A Wild, WILD Hanukkah is a tribute to the Hanukkah celebrations of my childhood, full of laughter, love, and joy.  Growing up, we lived on a block that had only one other Jewish family, so most of the surrounding houses were full of Christmas trees and outside light displays.  But my parents made Hanukkah so special that there was never any question of wishing we celebrated the holiday of our neighbors.   

Early on, to pre-empt the squabbling over whose turn it was to light the candles, my two brothers and I were each given our own menorah.  Presents were very small except for the last night, and through all the years my favorite was a stuffed horse that was big enough to ride when placed on a bench. I could imagine riding a real horse --always my first wish for a present.  

Friends and family came over to celebrate. We would eat latkes and play dreidel at the large dining room table. Underneath, our dog stole napkins off laps, and chased the cat, weaving through feet and chair legs. It was a delightful tumult of warmth and noise and love.  When we were older, our family dedicated one night when my mom made each person’s favorite appetizer, and our family would stuff ourselves by the living room fireplace, playing dreidel and talking by fire and candle light. A Wild, WILD Hanukkah celebrates all of those childhood memories – the laughter, the singing, the smells, the tastes, the feeling of being surrounded by love and family.  The book’s story becomes a rollicking, increasingly chaotic celebration that quiets down at the end as the animals listen, entranced, to the little boy reading the Hanukkah story aloud.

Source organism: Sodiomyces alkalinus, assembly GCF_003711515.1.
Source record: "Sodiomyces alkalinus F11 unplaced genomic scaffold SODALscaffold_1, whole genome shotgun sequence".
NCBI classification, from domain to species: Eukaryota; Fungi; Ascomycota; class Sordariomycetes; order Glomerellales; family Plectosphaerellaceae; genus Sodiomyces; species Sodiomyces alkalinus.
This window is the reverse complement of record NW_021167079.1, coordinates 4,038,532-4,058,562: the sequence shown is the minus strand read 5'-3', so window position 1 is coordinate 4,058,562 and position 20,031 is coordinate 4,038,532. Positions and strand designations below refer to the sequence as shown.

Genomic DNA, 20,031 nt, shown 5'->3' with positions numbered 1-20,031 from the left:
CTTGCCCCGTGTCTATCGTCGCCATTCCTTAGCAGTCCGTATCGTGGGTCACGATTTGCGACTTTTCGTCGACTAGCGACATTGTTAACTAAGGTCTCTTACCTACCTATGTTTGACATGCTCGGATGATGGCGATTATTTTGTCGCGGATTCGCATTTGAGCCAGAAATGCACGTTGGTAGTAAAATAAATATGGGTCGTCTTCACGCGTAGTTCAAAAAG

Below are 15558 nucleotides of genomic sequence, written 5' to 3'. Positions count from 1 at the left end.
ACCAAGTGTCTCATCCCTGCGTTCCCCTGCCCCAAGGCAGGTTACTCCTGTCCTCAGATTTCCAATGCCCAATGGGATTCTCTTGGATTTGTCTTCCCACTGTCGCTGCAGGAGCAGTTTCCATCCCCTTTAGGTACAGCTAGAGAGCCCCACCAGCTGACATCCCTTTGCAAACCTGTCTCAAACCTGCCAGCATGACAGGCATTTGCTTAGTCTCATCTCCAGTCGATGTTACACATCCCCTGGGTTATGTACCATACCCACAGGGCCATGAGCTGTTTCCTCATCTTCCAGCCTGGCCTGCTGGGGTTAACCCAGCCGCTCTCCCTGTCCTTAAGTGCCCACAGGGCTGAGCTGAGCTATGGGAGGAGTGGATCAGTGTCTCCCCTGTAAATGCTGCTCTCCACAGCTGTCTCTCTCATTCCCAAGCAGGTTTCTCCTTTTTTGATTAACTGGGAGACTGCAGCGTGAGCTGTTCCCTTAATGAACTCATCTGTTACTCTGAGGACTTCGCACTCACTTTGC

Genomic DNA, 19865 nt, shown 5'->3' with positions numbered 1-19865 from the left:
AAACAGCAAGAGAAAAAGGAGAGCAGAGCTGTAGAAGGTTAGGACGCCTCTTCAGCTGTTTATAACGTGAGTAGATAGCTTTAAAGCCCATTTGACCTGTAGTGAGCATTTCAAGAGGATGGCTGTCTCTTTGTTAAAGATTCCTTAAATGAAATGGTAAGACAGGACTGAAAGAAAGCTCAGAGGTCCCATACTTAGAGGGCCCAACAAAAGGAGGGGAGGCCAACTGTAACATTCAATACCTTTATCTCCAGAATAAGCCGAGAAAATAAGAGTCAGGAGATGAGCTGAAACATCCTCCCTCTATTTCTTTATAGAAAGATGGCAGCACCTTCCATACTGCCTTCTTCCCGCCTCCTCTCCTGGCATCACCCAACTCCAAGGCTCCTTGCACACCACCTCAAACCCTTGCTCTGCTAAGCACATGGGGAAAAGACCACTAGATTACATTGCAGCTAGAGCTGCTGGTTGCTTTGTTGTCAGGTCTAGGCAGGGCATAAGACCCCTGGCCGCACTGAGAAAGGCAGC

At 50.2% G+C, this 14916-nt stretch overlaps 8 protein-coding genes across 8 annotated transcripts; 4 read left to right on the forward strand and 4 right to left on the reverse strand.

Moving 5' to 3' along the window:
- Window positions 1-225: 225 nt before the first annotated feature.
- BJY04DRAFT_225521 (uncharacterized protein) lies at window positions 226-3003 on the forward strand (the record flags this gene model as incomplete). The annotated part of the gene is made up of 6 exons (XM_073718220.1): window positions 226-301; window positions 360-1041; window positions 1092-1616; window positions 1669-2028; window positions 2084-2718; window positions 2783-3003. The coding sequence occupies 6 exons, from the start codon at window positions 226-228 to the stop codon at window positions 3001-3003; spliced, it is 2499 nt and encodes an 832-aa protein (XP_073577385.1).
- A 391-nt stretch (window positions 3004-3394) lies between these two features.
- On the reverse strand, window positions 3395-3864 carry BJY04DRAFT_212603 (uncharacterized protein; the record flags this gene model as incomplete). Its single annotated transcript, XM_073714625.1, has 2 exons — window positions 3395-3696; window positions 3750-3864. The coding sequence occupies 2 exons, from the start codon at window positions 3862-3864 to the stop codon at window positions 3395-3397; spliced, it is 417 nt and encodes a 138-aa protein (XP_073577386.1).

Over the past four years, I’ve thought a lot about children whose family celebrations were curtailed during the epidemic, whose parents might be working late shifts as medical personnel, of more lonely Hanukkah nights than I remember.  If I had been alone, I think I might have wished all of these animal companions from the story might share the holiday with me, my beloved stuffed animals come to life. So do these animals truly come to visit a solitary child, or is it a wish or a dream—that is up to you.  

 One note about the animals in this book: Since I first began thinking about this story some twelve years ago,  five populations have become threatened, vulnerable or endangered--polar bears, tigers, chimpanzees, white rhinos, and northern rockhopper penguins.  Some populations of the American crocodile are growing, but many other types of crocodiles are endangered. Saw-whet owls and nine-banded armadillos are stable for the moment. Hanukkah is a holiday that celebrates a miracle. Perhaps through our compassion and action, we can help these animals miraculously survive against the odds.